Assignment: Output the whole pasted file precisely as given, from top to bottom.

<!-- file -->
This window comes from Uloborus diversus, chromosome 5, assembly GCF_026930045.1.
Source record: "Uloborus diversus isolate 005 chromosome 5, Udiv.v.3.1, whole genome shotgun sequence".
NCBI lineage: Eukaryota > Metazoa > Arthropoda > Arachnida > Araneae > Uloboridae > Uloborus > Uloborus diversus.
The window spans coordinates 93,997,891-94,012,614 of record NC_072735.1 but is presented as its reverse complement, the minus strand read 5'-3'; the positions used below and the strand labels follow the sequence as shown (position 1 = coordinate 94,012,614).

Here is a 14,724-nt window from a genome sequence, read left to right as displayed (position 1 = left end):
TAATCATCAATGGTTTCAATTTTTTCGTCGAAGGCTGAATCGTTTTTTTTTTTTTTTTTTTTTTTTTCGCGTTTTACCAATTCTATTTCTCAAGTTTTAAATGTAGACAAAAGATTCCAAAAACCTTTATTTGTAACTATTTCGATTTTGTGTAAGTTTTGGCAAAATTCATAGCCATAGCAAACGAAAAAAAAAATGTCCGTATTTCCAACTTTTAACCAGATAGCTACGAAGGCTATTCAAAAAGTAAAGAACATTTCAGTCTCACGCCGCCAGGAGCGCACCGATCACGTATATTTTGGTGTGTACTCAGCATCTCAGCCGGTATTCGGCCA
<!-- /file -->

This window comes from Uloborus diversus, chromosome 5, assembly GCF_026930045.1.
Source record: "Uloborus diversus isolate 005 chromosome 5, Udiv.v.3.1, whole genome shotgun sequence".
NCBI lineage: Eukaryota > Metazoa > Arthropoda > Arachnida > Araneae > Uloboridae > Uloborus > Uloborus diversus.
The window spans coordinates 93,997,891-94,012,614 of record NC_072735.1 but is presented as its reverse complement, the minus strand read 5'-3'; the positions used below and the strand labels follow the sequence as shown (position 1 = coordinate 94,012,614).

Here is a 14,724-nt window from a genome sequence, read left to right as displayed (position 1 = left end):
TAATCATCAATGGTTTCAATTTTTTCGTCGAAGGCTGAATCGTTTTTTTTTTTTTTTTTTTTTTTTTCGCGTTTTACCAATTCTATTTCTCAAGTTTTAAATGTAGACAAAAGATTCCAAAAACCTTTATTTGTAACTATTTCGATTTTGTGTAAGTTTTGGCAAAATTCATAGCCATAGCAAACGAAAAAAAAAATGTCCGTATTTCCAACTTTTAACCAGATAGCTACGAAGGCTATTCAAAAAGTAAAGAACATTTCAGTCTCACGCCGCCAGGAGCGCACCGATCACGTATATTTTGGTGTGTACTCAGCATCTCAGCCGGTATTCGGCCA